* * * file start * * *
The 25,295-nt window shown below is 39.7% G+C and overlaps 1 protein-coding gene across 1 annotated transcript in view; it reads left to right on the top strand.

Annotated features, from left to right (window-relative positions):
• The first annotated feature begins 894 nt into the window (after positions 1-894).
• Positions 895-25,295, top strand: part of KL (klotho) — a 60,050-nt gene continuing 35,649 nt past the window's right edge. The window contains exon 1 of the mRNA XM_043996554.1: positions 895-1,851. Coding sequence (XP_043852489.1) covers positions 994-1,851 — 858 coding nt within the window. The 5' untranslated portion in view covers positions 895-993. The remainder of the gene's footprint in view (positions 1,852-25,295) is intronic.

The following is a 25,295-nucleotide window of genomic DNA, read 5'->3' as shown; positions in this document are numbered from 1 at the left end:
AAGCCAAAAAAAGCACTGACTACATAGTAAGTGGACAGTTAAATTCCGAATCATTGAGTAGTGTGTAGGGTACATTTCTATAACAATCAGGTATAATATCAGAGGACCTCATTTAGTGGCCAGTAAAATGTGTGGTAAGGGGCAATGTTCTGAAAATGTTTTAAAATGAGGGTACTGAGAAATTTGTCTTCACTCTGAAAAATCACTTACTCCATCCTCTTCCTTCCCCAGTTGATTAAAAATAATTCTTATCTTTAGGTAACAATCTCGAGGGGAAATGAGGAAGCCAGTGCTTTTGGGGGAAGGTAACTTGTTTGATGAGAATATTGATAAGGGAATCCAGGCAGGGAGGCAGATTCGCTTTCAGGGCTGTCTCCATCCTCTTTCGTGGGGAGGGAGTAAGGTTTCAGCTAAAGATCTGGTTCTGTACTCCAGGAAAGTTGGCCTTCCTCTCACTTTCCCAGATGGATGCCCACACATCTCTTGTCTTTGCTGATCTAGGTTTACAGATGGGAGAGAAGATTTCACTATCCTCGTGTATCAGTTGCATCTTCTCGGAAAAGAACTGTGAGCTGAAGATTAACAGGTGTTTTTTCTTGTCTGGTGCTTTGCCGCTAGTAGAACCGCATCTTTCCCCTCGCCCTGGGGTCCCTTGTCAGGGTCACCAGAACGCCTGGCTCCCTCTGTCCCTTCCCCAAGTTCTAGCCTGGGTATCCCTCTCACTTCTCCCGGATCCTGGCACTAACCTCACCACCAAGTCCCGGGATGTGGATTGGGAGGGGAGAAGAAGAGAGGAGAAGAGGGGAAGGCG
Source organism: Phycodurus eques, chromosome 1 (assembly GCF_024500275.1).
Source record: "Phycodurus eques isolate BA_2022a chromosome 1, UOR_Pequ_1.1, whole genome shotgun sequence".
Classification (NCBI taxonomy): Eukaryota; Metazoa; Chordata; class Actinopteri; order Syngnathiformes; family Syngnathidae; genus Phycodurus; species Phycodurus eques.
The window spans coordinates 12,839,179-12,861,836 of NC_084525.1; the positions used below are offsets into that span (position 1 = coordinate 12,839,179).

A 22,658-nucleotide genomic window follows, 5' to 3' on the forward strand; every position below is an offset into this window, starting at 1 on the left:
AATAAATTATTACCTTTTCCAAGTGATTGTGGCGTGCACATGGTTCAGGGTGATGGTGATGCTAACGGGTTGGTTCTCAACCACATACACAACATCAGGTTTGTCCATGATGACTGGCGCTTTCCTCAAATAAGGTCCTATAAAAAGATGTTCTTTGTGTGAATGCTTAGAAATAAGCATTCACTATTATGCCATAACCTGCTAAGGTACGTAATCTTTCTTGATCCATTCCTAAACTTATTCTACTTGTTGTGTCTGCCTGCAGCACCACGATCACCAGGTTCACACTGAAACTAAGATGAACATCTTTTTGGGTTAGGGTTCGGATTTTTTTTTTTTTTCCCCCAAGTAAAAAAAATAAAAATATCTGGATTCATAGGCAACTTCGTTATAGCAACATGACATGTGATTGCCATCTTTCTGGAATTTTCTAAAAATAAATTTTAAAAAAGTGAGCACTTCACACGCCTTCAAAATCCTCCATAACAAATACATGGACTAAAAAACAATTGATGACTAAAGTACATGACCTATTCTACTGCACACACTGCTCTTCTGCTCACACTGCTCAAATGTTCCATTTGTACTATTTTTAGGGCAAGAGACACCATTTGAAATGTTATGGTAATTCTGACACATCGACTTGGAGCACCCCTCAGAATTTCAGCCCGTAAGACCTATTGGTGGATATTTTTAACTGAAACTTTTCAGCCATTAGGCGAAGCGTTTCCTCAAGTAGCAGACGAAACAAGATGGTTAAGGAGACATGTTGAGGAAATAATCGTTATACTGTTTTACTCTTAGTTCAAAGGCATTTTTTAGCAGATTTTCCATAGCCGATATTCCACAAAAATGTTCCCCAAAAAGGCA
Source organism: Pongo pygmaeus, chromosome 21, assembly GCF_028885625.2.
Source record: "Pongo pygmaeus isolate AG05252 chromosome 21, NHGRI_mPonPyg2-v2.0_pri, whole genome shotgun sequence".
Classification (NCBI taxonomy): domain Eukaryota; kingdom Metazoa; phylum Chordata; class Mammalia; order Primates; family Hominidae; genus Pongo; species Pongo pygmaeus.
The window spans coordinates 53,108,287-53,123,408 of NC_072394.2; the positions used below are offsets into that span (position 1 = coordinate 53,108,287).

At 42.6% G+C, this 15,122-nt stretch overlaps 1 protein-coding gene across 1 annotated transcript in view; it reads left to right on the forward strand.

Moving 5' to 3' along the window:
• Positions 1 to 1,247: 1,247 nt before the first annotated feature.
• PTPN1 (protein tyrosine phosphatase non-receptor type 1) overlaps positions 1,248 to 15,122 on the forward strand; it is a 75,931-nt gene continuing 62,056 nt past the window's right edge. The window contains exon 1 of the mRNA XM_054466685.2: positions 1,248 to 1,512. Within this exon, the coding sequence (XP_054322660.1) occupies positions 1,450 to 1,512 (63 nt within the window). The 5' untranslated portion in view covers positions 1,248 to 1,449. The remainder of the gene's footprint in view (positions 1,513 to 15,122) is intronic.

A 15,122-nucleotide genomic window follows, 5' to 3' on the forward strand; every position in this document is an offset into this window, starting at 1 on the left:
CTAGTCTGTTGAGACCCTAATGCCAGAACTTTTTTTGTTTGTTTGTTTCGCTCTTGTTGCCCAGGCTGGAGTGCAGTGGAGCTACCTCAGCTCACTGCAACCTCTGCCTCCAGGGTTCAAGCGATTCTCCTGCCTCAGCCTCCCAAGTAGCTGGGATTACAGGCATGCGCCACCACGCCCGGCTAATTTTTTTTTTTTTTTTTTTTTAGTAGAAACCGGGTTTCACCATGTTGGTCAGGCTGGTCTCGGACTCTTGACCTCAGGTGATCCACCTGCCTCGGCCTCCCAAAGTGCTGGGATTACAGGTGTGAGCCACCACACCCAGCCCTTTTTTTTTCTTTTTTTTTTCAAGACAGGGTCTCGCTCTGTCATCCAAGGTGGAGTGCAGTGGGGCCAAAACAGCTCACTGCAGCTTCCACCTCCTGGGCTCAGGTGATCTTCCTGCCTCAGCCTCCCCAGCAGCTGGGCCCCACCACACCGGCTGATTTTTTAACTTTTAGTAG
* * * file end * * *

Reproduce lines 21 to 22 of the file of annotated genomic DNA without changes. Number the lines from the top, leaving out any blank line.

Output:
A 15,122-nucleotide genomic window follows, 5' to 3' on the forward strand; every position in this document is an offset into this window, starting at 1 on the left:
CTAGTCTGTTGAGACCCTAATGCCAGAACTTTTTTTGTTTGTTTGTTTCGCTCTTGTTGCCCAGGCTGGAGTGCAGTGGAGCTACCTCAGCTCACTGCAACCTCTGCCTCCAGGGTTCAAGCGATTCTCCTGCCTCAGCCTCCCAAGTAGCTGGGATTACAGGCATGCGCCACCACGCCCGGCTAATTTTTTTTTTTTTTTTTTTTTAGTAGAAACCGGGTTTCACCATGTTGGTCAGGCTGGTCTCGGACTCTTGACCTCAGGTGATCCACCTGCCTCGGCCTCCCAAAGTGCTGGGATTACAGGTGTGAGCCACCACACCCAGCCCTTTTTTTTTCTTTTTTTTTTCAAGACAGGGTCTCGCTCTGTCATCCAAGGTGGAGTGCAGTGGGGCCAAAACAGCTCACTGCAGCTTCCACCTCCTGGGCTCAGGTGATCTTCCTGCCTCAGCCTCCCCAGCAGCTGGGCCCCACCACACCGGCTGATTTTTTAACTTTTAGTAG